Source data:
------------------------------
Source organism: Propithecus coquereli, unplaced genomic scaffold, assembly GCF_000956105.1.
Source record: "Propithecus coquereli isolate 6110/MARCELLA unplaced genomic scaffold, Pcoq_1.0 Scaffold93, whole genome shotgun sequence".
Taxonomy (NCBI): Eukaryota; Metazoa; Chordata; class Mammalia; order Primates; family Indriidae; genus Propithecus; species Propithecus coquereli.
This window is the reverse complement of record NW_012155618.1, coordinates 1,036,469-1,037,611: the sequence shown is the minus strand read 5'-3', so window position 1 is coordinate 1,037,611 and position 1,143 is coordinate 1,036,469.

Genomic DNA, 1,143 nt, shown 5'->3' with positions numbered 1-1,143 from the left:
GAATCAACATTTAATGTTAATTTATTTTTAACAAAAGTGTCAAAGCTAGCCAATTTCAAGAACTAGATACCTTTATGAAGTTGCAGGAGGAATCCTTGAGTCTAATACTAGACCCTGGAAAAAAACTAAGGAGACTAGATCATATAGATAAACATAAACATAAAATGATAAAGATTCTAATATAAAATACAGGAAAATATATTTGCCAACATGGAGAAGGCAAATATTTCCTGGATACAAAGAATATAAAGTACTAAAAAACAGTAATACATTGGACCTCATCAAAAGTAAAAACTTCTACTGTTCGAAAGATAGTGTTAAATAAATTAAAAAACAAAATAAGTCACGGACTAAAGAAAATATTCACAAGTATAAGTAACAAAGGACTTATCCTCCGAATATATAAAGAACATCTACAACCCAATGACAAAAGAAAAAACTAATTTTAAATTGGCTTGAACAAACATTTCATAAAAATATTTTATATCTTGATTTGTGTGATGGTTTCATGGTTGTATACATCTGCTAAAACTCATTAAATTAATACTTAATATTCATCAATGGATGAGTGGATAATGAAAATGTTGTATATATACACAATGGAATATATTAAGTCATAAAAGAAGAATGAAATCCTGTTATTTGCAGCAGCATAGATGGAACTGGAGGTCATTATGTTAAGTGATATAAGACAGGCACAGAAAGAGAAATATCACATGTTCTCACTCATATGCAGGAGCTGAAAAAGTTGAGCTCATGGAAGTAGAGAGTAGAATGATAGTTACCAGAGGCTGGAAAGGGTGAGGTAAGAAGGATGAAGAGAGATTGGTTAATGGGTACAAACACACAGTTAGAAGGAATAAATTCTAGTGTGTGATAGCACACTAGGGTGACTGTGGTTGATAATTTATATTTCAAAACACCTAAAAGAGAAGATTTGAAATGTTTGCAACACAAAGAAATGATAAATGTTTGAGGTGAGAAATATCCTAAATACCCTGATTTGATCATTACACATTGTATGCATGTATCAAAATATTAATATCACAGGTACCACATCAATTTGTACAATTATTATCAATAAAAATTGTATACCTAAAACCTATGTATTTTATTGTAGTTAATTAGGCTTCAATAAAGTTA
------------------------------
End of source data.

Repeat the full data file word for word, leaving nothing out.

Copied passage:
Source organism: Propithecus coquereli, unplaced genomic scaffold, assembly GCF_000956105.1.
Source record: "Propithecus coquereli isolate 6110/MARCELLA unplaced genomic scaffold, Pcoq_1.0 Scaffold93, whole genome shotgun sequence".
Taxonomy (NCBI): Eukaryota; Metazoa; Chordata; class Mammalia; order Primates; family Indriidae; genus Propithecus; species Propithecus coquereli.
This window is the reverse complement of record NW_012155618.1, coordinates 1,036,469-1,037,611: the sequence shown is the minus strand read 5'-3', so window position 1 is coordinate 1,037,611 and position 1,143 is coordinate 1,036,469.

Genomic DNA, 1,143 nt, shown 5'->3' with positions numbered 1-1,143 from the left:
GAATCAACATTTAATGTTAATTTATTTTTAACAAAAGTGTCAAAGCTAGCCAATTTCAAGAACTAGATACCTTTATGAAGTTGCAGGAGGAATCCTTGAGTCTAATACTAGACCCTGGAAAAAAACTAAGGAGACTAGATCATATAGATAAACATAAACATAAAATGATAAAGATTCTAATATAAAATACAGGAAAATATATTTGCCAACATGGAGAAGGCAAATATTTCCTGGATACAAAGAATATAAAGTACTAAAAAACAGTAATACATTGGACCTCATCAAAAGTAAAAACTTCTACTGTTCGAAAGATAGTGTTAAATAAATTAAAAAACAAAATAAGTCACGGACTAAAGAAAATATTCACAAGTATAAGTAACAAAGGACTTATCCTCCGAATATATAAAGAACATCTACAACCCAATGACAAAAGAAAAAACTAATTTTAAATTGGCTTGAACAAACATTTCATAAAAATATTTTATATCTTGATTTGTGTGATGGTTTCATGGTTGTATACATCTGCTAAAACTCATTAAATTAATACTTAATATTCATCAATGGATGAGTGGATAATGAAAATGTTGTATATATACACAATGGAATATATTAAGTCATAAAAGAAGAATGAAATCCTGTTATTTGCAGCAGCATAGATGGAACTGGAGGTCATTATGTTAAGTGATATAAGACAGGCACAGAAAGAGAAATATCACATGTTCTCACTCATATGCAGGAGCTGAAAAAGTTGAGCTCATGGAAGTAGAGAGTAGAATGATAGTTACCAGAGGCTGGAAAGGGTGAGGTAAGAAGGATGAAGAGAGATTGGTTAATGGGTACAAACACACAGTTAGAAGGAATAAATTCTAGTGTGTGATAGCACACTAGGGTGACTGTGGTTGATAATTTATATTTCAAAACACCTAAAAGAGAAGATTTGAAATGTTTGCAACACAAAGAAATGATAAATGTTTGAGGTGAGAAATATCCTAAATACCCTGATTTGATCATTACACATTGTATGCATGTATCAAAATATTAATATCACAGGTACCACATCAATTTGTACAATTATTATCAATAAAAATTGTATACCTAAAACCTATGTATTTTATTGTAGTTAATTAGGCTTCAATAAAGTTA